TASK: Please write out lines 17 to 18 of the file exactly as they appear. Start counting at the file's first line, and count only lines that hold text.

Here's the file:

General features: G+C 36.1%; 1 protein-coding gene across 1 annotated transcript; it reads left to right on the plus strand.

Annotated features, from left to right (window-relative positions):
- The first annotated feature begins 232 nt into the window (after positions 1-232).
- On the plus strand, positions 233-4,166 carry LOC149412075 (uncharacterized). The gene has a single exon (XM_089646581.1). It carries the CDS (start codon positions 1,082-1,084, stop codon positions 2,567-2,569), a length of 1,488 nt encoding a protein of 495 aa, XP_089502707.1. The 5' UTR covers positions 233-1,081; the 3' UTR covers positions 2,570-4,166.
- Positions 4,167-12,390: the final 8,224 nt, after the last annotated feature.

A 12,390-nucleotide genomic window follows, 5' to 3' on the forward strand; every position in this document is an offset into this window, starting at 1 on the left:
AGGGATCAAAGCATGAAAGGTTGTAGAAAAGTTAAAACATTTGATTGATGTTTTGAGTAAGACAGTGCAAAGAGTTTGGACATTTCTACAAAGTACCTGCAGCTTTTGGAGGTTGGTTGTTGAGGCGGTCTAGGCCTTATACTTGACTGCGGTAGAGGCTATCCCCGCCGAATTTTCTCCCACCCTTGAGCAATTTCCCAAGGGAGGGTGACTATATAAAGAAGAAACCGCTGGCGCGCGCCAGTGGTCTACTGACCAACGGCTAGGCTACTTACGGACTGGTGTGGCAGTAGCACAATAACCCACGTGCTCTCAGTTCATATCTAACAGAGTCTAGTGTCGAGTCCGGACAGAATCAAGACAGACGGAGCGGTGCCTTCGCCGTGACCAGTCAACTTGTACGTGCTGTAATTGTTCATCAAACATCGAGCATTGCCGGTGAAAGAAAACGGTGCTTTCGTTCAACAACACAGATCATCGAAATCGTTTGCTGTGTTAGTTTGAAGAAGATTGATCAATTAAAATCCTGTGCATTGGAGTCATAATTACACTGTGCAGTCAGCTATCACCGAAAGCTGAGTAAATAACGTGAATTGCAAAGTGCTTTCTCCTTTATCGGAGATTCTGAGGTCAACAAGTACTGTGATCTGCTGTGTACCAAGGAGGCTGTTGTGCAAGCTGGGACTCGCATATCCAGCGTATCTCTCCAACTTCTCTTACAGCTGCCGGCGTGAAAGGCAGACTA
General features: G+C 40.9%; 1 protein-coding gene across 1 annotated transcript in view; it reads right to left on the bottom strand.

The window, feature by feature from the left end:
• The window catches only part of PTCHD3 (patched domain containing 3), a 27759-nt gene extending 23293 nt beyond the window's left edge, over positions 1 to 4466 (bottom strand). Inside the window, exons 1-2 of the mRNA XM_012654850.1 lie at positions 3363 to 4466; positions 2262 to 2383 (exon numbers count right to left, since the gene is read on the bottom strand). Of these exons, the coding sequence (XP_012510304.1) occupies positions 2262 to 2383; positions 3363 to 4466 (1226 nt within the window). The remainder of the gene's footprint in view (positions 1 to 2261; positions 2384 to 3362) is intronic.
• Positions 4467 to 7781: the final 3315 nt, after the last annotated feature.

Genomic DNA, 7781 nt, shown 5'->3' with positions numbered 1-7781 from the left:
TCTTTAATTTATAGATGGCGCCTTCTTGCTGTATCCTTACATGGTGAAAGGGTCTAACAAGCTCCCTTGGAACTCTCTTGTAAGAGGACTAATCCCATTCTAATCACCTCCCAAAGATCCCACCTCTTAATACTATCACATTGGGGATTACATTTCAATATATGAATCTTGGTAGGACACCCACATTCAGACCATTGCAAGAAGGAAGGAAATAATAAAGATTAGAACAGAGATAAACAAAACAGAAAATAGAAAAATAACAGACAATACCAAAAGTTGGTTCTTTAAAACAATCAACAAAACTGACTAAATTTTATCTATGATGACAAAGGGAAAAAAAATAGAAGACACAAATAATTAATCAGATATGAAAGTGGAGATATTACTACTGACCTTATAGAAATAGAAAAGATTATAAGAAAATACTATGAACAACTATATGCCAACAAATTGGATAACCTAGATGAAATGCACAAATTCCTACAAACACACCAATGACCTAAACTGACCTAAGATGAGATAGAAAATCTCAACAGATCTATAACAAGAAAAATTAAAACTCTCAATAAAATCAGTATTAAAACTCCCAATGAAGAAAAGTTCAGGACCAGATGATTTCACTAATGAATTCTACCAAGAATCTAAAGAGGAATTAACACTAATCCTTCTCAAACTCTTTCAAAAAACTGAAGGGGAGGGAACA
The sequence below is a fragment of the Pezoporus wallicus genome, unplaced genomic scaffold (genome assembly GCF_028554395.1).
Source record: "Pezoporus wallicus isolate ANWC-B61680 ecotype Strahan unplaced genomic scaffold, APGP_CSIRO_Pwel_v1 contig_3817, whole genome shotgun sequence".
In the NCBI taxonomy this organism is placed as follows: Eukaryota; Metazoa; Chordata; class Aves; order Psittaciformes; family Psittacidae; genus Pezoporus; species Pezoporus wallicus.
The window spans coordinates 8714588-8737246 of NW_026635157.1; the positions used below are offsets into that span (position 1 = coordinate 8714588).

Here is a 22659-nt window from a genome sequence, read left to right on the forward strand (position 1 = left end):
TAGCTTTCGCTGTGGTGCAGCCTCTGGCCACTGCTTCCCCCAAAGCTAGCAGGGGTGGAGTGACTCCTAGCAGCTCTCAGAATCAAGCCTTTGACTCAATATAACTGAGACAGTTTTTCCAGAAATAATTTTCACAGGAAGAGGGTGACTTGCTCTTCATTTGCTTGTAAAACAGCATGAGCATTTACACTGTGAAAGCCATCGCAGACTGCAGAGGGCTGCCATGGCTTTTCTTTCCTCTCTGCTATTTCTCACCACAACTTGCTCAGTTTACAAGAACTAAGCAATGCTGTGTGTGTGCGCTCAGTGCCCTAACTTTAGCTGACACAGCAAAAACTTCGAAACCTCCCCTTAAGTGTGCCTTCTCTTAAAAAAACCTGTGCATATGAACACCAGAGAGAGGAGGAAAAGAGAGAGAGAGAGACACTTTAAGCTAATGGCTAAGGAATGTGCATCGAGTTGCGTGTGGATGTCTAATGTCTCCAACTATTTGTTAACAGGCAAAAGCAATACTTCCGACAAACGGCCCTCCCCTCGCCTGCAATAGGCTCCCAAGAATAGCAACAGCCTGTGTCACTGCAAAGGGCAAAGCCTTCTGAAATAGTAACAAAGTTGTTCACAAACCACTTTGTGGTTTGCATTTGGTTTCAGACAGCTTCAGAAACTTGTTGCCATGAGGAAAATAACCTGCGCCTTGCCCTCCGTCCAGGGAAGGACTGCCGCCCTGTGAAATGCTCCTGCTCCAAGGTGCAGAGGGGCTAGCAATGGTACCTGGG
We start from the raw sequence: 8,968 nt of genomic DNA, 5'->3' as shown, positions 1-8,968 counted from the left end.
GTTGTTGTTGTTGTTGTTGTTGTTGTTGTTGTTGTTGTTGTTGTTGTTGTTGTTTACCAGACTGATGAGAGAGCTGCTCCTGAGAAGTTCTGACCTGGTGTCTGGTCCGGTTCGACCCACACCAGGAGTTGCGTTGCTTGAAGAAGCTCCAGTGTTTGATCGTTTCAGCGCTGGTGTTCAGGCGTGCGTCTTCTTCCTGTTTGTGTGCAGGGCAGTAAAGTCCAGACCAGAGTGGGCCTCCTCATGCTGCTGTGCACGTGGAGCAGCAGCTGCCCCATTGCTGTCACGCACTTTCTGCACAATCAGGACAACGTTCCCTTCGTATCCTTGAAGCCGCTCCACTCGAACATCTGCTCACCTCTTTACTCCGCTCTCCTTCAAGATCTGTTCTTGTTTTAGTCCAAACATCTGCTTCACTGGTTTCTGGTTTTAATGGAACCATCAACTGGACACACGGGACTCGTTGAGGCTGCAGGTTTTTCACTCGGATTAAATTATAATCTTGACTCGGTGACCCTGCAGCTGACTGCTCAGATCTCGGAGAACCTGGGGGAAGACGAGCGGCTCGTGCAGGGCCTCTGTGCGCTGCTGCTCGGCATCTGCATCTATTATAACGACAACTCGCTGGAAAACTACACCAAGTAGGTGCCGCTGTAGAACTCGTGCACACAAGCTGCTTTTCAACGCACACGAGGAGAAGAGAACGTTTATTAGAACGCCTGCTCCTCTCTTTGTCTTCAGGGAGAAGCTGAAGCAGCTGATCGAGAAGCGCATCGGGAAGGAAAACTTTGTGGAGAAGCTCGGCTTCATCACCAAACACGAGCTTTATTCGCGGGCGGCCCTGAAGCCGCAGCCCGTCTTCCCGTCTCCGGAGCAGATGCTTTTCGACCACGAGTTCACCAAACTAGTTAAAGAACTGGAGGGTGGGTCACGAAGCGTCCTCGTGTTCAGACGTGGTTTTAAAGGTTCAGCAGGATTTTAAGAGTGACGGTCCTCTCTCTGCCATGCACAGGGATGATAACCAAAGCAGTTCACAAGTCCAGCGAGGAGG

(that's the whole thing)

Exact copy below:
The window spans coordinates 8714588-8737246 of NW_026635157.1; the positions used below are offsets into that span (position 1 = coordinate 8714588).

Here is a 22659-nt window from a genome sequence, read left to right on the forward strand (position 1 = left end):